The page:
Climate change stories

There was an interesting juxtaposition of articles in the Observer this morning. The leader set the tone with a strong call for action in the face of the IPCC report. 

Last week, the Intergovernmental Panel on Climate Change published its fifth assessment report on the physical science of global warming and made it clear that the continued burning of fossil fuels to run our cars, factories and electricity plants is now virtually certain to induce serious alterations to our climate. 

Then there was the piece by David King and Richard Layard calling for a world sunpower programme:

The goal would be by 2025 to deliver solar electricity at scale to the grid at a cost below the cost of fossil fuel. All countries would be invited to participate. Those who did would commit, in their own countries, to major new programmes of research, internationally co-ordinated, and to share their findings for the benefit of the world.

 In contrast, however, were two of the (very few) articles in the New York Times Observer supplement, presumably hand picked from the raft of stories which the NYT covers. The first focussed on the economic difficulties faced by Germany’s green energy policies.

German families are being hit by rapidly increasing electricity rates, to the point where growing numbers of them can no longer afford to pay the bill. Businesses are more and more worried that their energy costs will put them at a disadvantage to competitors in nations with lower energy costs, and some energy-intensive industries have begun to shun the country because they fear steeper costs ahead.

The second was a piece explaining the potential of unlocking frozen hydrates as a potential new (carbon) fuel source.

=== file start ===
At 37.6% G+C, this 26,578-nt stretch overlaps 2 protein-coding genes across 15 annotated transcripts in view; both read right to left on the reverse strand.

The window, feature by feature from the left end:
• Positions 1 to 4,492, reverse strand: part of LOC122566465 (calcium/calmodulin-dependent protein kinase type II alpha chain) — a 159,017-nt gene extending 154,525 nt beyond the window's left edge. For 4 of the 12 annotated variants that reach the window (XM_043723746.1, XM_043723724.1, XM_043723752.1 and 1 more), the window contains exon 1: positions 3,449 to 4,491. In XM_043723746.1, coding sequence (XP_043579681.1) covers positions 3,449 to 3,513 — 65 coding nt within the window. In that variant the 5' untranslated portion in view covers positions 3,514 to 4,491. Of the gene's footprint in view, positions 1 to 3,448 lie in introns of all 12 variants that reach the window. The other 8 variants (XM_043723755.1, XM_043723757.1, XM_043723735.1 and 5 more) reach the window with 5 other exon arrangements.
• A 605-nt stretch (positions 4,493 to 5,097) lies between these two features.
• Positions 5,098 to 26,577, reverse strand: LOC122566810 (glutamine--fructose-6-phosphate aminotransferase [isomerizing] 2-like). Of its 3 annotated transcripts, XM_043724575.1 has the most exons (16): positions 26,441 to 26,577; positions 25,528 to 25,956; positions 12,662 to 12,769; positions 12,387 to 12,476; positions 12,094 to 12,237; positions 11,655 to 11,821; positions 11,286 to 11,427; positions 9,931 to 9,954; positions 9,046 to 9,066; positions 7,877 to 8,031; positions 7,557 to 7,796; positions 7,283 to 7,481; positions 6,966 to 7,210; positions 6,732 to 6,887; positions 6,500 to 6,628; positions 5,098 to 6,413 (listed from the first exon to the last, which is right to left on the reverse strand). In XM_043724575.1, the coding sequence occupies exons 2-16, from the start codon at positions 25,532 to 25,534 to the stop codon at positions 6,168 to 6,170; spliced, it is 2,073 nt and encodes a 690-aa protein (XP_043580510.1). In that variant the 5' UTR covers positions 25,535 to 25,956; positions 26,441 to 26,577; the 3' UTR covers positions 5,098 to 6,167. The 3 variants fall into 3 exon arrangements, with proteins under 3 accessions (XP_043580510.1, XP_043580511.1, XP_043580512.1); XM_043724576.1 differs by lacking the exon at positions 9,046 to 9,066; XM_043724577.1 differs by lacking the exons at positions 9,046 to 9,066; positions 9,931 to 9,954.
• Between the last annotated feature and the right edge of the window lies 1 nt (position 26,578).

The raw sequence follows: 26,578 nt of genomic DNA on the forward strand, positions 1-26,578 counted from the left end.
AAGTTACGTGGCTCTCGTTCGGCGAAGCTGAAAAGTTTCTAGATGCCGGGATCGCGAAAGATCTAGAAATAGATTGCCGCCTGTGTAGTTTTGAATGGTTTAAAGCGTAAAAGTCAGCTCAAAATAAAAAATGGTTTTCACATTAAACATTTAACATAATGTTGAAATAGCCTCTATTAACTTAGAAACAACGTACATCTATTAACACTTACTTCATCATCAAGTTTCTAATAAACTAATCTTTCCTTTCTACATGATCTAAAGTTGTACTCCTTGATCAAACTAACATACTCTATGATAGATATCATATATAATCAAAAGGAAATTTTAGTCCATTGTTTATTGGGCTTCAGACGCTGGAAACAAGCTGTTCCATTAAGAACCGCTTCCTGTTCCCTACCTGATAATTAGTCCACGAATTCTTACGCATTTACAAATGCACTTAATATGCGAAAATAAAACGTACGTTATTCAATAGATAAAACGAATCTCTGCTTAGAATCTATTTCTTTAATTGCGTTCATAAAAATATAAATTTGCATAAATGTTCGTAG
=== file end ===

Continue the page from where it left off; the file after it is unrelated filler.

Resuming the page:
If they can be tapped safely and economically, they could be an abundant source of fuel, especially for countries like Japan that have few energy reserves of their own.

There in the Observer (and supplements) this morning the complexity of the climate change issue was laid out. 

  1. We have a serious problem with CO2; 
  2. We know that we have to reduce hydrocarbons in favour of renewables; 
  3. But the infrastructure and economics of the oil and gas industries have the advantage and the momentum; 
  4. Renewables are costly and going it alone is fraught with perils (see Germany);
  5. A “moonshot” is therefore required.

What are the chances of this happening? The Observer leader I started with sums it up: 

What Britain urgently needs is an unambiguous statement from our government that it recognises very serious changes are now affecting our planet; that we have the will to tackle a growing global catastrophe; and that we are prepared to address difficult, unpopular truths. To date, we have heard nothing. 

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